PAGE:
Perhaps Mr Kendrew and these church leaders could ask God to rain on Australia (thereby increasing the wheat supply and reducing the price of bread), smote all those trouble makers reducing oil production and collapse global prices for dairy products.

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  12. the deity formerly known as nigel6888 (858 comments) says:

    ah yes, self help, Christian charity, strong families, prudent behaviour, hard work, strong ethics. These are all things phule would like to see more of?

    I don’t think jesus had much truck for self indulgent pothead bludgers – but as someone above suggested, repent, clean up, live healthily, contribute to society productively, and you will be welcomed into the christian community.

    Except there isnt a christian community anymore. On one hand its the handwringing anglicans, and on the other the snake oil salesmen.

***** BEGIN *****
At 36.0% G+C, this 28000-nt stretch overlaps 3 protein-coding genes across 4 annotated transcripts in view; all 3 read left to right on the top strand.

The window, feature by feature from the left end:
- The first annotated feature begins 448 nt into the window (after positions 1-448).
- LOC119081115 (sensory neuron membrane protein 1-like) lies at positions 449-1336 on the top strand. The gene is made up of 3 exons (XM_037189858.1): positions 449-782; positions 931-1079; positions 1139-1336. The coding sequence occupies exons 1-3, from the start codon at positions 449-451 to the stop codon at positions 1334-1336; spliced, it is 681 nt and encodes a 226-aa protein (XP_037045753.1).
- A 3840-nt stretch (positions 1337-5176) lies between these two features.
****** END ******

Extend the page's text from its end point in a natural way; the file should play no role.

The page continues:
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  13. Captain Crab (351 comments) says:

    Frog
    “Of course, from a Green perspective there are a lot of people outside of Labour and National who have never had any chance to entrench any of their policies, so this concept of yours seems determined to exclude them from political influence.”

    The Green party are outside Labour and National. Kind of you Frog to admit the Greens are totally ineffectual. No wonder you get called Poodles.
    If you felt so strongly about this why did you not withdraw confidence and supply and threaten to bring this govt down?

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  14. the deity formerly known as nigel6888 (858 comments) says:

    good point Craig, its about time for a bit more smiting. Perhaps those who are encouraging governments and companies to buy up world food supplies to expensively turn them into biofuel could be added to the list?

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  15. Pascal (2,015 comments) says:

    Captain Crab: If you felt so strongly about this why did you not withdraw confidence and supply and threaten to bring this govt down?

    Because like their cohorts, the Labour Party, the Green Party care about nothing as much as staying in power and dictating to others how they should live their lives. They are nothing more than meddlesome communists and Labour aids them in their agenda to force their corrupt, foolish ideology upon New Zealand.